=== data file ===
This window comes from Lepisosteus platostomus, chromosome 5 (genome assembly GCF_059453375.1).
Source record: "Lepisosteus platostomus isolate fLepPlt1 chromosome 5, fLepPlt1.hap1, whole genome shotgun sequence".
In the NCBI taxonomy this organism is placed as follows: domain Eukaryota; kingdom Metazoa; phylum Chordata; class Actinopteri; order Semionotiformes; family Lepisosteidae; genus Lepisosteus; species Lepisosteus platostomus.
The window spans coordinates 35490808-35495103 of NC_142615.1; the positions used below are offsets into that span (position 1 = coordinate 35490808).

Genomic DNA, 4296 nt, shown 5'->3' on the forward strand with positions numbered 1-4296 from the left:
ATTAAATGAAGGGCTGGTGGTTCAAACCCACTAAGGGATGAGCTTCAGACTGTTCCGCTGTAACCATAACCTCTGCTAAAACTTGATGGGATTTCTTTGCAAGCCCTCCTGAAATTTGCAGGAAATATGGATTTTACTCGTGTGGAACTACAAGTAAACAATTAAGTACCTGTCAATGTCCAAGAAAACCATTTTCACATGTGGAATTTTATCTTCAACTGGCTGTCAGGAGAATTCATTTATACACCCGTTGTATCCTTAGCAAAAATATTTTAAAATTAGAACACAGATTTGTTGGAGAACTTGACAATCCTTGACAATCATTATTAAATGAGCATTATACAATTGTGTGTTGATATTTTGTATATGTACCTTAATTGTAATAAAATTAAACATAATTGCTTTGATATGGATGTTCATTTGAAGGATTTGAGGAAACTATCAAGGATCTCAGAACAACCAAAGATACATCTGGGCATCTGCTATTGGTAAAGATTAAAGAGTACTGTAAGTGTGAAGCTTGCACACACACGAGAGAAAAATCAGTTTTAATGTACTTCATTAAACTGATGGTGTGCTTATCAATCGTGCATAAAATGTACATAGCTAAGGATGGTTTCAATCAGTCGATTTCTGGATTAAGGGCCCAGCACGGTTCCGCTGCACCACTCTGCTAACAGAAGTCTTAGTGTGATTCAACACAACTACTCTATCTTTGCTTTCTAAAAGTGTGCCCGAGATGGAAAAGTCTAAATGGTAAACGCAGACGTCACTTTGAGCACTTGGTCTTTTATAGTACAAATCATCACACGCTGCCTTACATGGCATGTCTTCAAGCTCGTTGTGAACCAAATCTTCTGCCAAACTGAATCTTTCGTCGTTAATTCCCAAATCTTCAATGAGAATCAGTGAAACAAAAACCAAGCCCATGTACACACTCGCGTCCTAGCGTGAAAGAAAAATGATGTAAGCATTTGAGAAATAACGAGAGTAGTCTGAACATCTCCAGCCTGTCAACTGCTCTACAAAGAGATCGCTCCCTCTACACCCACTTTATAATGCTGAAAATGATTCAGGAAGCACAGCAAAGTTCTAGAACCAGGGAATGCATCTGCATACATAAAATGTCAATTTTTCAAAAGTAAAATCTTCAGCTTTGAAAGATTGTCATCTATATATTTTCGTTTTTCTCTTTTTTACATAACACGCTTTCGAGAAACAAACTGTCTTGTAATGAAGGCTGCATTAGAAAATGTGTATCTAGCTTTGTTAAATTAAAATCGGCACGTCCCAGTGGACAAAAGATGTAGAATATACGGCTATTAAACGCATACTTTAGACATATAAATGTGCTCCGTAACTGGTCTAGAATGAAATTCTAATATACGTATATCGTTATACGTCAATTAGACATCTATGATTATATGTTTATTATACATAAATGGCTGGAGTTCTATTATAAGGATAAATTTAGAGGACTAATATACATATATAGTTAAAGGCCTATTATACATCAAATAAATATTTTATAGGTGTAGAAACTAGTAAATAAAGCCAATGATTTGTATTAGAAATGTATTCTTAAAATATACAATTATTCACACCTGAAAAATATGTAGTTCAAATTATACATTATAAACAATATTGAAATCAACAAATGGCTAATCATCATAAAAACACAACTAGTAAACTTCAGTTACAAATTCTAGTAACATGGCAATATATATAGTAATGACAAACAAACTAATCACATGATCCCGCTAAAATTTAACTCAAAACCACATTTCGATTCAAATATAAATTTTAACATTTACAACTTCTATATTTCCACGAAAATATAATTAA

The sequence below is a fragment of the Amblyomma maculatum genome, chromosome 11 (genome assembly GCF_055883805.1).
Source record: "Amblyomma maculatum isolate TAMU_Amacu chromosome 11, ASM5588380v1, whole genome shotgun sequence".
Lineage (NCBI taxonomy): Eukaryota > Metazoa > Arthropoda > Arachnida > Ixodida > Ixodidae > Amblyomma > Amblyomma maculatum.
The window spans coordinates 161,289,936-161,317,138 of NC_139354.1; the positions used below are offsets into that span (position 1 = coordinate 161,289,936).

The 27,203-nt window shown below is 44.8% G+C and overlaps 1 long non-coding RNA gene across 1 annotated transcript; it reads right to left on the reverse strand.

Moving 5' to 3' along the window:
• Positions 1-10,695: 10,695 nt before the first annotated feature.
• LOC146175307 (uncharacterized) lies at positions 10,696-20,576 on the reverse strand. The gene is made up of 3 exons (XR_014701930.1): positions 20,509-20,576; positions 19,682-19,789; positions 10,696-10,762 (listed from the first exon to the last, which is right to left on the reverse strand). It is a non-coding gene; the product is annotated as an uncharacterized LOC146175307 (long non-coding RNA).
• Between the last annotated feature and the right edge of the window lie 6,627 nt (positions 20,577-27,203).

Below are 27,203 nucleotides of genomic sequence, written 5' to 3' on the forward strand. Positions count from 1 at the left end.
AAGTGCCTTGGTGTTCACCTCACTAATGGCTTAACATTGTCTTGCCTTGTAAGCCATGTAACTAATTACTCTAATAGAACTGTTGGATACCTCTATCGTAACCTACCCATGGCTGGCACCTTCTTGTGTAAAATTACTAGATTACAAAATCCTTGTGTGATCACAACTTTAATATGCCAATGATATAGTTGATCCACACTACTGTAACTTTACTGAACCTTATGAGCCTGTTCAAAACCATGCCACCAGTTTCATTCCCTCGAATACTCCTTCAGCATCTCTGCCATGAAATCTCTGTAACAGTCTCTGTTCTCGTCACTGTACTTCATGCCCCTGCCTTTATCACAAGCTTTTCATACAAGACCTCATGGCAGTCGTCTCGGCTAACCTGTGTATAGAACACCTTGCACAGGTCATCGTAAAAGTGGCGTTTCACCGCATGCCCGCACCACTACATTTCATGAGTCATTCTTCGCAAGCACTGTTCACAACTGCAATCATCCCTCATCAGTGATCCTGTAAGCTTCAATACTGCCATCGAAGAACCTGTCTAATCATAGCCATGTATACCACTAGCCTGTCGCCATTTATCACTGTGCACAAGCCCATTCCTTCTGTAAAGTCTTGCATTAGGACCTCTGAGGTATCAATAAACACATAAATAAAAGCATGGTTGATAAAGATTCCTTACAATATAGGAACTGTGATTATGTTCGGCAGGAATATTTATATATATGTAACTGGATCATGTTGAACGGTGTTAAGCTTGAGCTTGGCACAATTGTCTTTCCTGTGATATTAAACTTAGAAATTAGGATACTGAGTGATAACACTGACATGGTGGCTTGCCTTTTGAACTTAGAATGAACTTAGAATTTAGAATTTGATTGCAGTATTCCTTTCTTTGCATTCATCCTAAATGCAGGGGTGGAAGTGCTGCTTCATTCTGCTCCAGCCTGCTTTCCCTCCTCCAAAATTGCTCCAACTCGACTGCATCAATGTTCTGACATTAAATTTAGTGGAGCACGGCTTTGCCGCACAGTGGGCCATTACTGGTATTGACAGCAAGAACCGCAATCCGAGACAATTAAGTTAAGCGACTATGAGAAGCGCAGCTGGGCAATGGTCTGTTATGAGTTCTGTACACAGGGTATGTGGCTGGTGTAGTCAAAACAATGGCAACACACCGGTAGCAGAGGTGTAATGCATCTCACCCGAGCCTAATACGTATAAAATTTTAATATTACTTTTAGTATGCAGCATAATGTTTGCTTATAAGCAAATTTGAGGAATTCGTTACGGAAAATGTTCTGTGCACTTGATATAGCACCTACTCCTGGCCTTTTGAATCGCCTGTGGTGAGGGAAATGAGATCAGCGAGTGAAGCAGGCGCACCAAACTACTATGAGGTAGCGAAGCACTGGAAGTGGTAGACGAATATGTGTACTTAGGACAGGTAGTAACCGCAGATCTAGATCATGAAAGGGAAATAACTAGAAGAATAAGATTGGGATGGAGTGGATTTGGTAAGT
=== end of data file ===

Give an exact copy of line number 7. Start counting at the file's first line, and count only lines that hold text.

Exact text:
The sequence below is a fragment of the Amblyomma maculatum genome, chromosome 11 (genome assembly GCF_055883805.1).